There are few dates more important to the travel trade each year than the annual American Society of Travel Advisors (ASTA) Legislative Day, which took place this week in Washington, D.C.
The day brings together travel advisors, supplier partners, and ASTA staff to gather and engage with lawmakers about the issues that matter to them the most, the ones impacting their businesses and their bottom lines on a daily basis. It is pure grassroots advocacy that has, time and time again proved to be most effective for shaping legislative agendas.
More than 230 travel advisors from 47 states came to D.C. for this year’s Legislative Day, just three states shy of its 50-state goal. Just a few years ago, according to Chris Seddelmeyer, the owner of Ohio’s Travel Concepts and co-chair of ASTA’s Government Affairs Committee, it would be a task to get advisors from 30 states to Legislative Day, which makes this year’s turnout that much more impressive.
“This is the most significant event of the ASTA year,” she said. “Being able to visit our legislators to see how the system works is absolutely incredible.”
Legislative Day could be the only time all year a lawmaker or their staff meet with a travel advisor in person, so the importance of being able to make a connection, and convey a message, to the people making the laws that govern the travel industry can’t be overstated.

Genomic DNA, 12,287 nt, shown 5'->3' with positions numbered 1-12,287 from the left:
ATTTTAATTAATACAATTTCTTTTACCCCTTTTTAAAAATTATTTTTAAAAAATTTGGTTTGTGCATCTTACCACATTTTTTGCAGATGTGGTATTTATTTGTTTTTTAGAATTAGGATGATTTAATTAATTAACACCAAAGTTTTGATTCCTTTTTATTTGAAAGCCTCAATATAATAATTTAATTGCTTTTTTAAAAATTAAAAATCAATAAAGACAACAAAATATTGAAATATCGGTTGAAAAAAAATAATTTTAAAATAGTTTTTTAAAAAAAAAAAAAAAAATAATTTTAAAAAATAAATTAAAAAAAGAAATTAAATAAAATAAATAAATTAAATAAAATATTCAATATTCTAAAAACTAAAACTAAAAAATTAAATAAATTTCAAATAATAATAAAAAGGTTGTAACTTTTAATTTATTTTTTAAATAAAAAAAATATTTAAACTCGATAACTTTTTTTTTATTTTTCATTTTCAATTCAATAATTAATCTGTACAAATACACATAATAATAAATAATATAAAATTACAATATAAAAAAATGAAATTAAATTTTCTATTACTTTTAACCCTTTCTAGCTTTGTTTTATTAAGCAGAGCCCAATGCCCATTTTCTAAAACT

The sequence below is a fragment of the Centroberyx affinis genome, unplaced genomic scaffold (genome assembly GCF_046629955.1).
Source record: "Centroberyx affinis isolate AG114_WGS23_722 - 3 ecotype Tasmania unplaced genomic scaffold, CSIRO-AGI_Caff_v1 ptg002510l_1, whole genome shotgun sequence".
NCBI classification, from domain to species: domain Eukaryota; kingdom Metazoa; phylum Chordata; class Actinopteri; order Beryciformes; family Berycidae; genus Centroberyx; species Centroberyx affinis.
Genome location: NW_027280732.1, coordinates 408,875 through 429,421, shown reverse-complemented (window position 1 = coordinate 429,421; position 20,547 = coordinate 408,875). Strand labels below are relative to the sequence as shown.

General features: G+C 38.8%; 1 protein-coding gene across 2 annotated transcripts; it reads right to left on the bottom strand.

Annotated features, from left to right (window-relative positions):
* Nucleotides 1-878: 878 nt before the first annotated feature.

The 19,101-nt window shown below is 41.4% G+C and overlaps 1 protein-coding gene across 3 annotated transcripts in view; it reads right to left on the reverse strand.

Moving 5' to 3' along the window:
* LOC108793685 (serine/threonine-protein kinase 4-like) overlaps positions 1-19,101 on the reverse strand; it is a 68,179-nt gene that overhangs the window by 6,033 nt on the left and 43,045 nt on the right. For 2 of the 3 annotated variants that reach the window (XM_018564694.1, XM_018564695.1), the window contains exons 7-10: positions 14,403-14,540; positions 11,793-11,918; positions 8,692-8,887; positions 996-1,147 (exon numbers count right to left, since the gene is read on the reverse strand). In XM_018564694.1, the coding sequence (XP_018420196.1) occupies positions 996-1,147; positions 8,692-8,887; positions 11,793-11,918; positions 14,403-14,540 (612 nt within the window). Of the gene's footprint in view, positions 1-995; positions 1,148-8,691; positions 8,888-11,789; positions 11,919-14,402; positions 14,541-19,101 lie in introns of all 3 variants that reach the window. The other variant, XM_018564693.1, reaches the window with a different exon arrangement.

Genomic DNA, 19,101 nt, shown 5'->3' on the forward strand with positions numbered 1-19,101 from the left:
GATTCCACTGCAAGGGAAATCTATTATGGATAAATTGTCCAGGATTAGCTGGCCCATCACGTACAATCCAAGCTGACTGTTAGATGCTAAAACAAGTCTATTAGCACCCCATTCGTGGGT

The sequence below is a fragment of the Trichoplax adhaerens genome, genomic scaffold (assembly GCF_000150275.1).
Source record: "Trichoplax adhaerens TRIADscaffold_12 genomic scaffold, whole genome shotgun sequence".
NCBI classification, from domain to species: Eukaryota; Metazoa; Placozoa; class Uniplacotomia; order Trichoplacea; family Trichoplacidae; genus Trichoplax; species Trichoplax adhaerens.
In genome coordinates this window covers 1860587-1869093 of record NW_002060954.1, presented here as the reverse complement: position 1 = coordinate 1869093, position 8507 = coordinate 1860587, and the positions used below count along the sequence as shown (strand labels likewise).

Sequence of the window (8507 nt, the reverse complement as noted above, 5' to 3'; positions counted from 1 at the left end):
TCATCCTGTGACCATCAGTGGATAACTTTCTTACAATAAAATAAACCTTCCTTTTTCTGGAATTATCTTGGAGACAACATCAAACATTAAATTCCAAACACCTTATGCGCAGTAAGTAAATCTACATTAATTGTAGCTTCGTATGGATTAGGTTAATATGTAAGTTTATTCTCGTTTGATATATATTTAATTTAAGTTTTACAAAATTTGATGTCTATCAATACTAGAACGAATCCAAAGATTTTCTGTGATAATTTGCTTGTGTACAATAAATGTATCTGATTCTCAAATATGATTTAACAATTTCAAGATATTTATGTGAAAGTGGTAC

The travel trade, and the travel industry in general, had been more affected by COVID-19 and related leftover impacts and legislation than perhaps any other industry. Advisors and agency owners suffered disproportionately through the pandemic, and with corporate travel and long-haul international travel still only on the path to recovery, many are still below 2019 levels despite demand returning.
Advisors and agency owners are meeting with lawmakers all this week to make them aware of that impact, and to implore them to support relevant, realistic laws that would help the industry on its path to recovery.
“The industry owes you all debt of gratitude for making all of us visible in the eyes of our elected officials,” Zane Kerby, ASTA president and CEO, said to attendees on Tuesday.
However, Kerby added, “Congressional meetings can be tricky,” so ASTA did its best to prepare its members and Legislative Day attendees ahead of time.
How to Save the Travel Trade
Ahead of Wednesday’s meetings, ASTA walked members through legislative training in order to maximize their time on the Hill. Time will always be of the essence during Legislative Day—some meetings will wrap up in the span of 15 minutes—so advisors needed to be prepared to communicate a concise, clear message.